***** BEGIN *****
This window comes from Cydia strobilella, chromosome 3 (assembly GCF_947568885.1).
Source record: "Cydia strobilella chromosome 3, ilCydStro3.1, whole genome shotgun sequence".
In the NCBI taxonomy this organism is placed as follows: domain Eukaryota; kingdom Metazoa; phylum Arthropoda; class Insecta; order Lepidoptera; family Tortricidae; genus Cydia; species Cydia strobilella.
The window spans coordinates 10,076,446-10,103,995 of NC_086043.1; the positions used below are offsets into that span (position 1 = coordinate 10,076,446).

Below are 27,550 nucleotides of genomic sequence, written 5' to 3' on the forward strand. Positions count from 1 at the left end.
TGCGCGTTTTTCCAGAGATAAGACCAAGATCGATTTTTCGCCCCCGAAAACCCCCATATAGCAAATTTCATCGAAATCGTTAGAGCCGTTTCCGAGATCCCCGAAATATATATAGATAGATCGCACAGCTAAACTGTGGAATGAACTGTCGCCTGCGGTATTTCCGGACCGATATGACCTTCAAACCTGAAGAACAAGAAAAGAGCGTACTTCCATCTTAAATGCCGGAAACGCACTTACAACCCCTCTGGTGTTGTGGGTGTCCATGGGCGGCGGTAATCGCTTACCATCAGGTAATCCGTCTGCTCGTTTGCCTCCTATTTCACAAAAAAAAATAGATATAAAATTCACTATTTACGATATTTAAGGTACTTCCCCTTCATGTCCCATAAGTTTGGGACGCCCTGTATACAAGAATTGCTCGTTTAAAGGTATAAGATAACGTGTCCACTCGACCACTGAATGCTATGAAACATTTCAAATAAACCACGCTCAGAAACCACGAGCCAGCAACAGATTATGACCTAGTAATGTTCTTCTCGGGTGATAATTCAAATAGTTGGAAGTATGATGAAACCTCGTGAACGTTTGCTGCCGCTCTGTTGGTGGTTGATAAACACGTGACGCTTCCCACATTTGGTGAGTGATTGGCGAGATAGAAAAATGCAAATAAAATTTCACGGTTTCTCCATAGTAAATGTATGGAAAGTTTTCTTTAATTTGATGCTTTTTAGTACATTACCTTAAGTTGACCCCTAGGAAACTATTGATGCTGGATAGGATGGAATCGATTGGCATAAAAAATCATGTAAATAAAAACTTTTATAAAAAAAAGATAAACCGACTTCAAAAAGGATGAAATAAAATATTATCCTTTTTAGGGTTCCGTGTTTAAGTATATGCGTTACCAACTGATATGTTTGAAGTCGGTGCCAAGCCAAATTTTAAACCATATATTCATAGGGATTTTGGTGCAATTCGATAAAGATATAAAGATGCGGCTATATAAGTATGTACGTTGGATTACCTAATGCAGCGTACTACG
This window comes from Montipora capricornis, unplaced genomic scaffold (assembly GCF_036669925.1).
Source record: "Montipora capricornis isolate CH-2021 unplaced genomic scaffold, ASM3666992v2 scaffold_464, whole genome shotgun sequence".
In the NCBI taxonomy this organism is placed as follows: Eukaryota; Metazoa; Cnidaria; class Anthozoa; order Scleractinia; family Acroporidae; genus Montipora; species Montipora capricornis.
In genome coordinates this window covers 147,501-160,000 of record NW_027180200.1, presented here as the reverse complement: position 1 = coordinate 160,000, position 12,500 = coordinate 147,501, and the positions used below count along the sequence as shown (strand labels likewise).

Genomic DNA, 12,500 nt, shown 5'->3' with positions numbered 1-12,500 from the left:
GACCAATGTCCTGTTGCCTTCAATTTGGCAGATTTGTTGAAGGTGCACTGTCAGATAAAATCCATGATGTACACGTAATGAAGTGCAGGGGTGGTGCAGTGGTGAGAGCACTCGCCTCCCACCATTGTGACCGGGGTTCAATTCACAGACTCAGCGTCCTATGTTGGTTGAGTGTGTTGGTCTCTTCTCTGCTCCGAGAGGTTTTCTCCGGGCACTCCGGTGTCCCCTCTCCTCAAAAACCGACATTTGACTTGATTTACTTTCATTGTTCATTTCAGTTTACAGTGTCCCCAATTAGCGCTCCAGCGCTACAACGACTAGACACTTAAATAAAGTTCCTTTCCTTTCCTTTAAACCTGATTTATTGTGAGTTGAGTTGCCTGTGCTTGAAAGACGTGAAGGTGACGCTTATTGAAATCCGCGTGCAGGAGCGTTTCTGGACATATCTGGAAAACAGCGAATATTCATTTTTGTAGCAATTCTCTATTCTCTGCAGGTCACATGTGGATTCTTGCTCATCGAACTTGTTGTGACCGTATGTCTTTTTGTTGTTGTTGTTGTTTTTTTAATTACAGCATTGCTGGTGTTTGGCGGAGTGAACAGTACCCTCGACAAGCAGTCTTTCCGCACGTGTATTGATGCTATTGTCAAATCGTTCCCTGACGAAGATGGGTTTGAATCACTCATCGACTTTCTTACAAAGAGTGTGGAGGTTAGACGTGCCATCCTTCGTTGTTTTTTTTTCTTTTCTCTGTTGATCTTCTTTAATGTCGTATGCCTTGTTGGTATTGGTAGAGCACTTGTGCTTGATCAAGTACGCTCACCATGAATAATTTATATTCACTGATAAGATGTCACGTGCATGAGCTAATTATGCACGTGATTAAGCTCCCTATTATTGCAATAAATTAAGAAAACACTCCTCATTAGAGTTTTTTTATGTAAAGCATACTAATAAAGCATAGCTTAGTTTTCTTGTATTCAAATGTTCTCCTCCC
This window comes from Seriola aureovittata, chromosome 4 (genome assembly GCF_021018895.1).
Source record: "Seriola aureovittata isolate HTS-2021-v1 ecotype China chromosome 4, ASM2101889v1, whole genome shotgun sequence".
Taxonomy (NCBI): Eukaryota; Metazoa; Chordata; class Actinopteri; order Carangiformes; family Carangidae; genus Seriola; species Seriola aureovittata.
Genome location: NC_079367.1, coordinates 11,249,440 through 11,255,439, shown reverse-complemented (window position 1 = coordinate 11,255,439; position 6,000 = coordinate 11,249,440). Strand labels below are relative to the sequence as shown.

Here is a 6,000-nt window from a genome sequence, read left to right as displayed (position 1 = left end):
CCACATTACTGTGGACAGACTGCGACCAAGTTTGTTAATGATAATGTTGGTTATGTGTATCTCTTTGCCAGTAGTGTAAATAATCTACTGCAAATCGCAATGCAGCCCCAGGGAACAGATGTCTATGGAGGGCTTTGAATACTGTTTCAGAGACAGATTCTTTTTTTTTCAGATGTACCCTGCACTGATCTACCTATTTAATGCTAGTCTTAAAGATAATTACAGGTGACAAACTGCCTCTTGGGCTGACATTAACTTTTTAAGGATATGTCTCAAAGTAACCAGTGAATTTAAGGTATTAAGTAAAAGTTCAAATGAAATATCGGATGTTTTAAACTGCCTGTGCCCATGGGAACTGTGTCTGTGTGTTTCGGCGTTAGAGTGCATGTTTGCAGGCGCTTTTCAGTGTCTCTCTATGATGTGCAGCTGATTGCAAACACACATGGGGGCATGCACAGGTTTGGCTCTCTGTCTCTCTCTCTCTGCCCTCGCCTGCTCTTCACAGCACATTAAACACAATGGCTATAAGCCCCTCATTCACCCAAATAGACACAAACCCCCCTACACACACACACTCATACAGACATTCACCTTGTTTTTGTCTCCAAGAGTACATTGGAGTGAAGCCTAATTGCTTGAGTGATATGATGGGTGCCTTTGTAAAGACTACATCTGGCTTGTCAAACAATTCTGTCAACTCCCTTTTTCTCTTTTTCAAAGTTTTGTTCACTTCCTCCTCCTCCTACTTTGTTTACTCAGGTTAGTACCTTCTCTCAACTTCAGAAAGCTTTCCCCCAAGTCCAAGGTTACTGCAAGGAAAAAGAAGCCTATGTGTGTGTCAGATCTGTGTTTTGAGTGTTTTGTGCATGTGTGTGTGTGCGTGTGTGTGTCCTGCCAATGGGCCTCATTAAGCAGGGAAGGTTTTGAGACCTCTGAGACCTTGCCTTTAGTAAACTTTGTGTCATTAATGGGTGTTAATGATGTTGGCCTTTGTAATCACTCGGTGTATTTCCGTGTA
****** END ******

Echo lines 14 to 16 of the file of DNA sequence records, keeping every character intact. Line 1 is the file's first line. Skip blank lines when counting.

Source record: "Seriola aureovittata isolate HTS-2021-v1 ecotype China chromosome 4, ASM2101889v1, whole genome shotgun sequence".
Taxonomy (NCBI): Eukaryota; Metazoa; Chordata; class Actinopteri; order Carangiformes; family Carangidae; genus Seriola; species Seriola aureovittata.
Genome location: NC_079367.1, coordinates 11,249,440 through 11,255,439, shown reverse-complemented (window position 1 = coordinate 11,255,439; position 6,000 = coordinate 11,249,440). Strand labels below are relative to the sequence as shown.